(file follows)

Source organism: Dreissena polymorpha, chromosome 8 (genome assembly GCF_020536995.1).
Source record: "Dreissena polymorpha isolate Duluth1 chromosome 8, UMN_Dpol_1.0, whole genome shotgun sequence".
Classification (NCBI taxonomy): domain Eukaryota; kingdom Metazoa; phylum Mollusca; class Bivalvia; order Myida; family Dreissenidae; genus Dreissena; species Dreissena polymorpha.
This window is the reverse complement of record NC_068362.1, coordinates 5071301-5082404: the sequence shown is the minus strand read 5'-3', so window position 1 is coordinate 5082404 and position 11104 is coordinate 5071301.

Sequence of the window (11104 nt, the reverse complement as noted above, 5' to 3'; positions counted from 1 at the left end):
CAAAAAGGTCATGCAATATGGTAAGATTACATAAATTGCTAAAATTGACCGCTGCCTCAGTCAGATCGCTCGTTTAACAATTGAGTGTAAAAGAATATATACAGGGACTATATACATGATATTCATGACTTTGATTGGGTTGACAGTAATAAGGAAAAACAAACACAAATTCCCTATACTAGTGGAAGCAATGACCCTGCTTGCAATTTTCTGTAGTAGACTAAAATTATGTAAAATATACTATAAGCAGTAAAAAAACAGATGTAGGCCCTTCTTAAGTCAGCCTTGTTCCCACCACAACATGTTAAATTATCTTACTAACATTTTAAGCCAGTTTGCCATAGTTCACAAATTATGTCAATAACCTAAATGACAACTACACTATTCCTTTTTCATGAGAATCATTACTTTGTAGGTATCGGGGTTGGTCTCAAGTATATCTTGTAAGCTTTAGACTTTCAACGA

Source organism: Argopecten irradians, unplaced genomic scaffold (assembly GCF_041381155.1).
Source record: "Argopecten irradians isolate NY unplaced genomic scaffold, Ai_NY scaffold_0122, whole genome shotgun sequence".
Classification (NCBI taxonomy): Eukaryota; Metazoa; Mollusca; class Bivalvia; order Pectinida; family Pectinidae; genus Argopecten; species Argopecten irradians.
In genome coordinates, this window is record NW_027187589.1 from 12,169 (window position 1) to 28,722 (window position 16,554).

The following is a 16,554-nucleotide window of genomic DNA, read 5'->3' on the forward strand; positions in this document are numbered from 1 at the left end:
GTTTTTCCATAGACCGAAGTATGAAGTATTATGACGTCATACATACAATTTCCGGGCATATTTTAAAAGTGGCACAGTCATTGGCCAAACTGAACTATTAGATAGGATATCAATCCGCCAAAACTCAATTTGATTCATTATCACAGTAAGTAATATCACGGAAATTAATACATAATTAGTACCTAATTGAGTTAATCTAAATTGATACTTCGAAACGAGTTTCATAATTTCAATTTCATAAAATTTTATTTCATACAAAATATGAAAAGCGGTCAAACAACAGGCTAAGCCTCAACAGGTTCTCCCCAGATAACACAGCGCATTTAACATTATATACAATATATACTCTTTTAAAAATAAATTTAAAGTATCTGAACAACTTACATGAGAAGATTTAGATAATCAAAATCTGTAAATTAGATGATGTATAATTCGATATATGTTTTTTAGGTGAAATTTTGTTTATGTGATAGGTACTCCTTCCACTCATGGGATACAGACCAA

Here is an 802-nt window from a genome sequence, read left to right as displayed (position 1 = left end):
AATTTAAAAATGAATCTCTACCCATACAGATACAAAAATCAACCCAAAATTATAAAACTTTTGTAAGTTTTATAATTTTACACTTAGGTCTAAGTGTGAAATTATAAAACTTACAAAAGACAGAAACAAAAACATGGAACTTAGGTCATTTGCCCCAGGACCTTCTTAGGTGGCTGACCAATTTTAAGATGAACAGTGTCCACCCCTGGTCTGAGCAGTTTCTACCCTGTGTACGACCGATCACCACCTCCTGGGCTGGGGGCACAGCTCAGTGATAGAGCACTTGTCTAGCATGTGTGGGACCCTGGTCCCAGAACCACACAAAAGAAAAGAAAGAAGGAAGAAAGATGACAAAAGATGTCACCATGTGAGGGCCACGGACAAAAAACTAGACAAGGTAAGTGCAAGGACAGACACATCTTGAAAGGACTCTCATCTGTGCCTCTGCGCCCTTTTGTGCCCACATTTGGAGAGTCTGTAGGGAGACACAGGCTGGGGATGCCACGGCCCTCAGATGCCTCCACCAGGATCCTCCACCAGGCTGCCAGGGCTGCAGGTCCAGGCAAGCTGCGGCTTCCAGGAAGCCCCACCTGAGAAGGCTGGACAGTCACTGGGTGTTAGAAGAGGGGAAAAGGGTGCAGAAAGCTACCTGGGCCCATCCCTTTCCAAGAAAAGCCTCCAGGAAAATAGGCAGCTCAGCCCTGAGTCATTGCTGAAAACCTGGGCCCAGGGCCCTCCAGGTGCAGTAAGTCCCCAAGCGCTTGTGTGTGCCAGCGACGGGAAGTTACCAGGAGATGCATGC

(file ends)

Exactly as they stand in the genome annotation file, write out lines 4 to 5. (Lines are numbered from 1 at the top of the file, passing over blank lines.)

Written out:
This window is the reverse complement of record NC_068362.1, coordinates 5071301-5082404: the sequence shown is the minus strand read 5'-3', so window position 1 is coordinate 5082404 and position 11104 is coordinate 5071301.

Sequence of the window (11104 nt, the reverse complement as noted above, 5' to 3'; positions counted from 1 at the left end):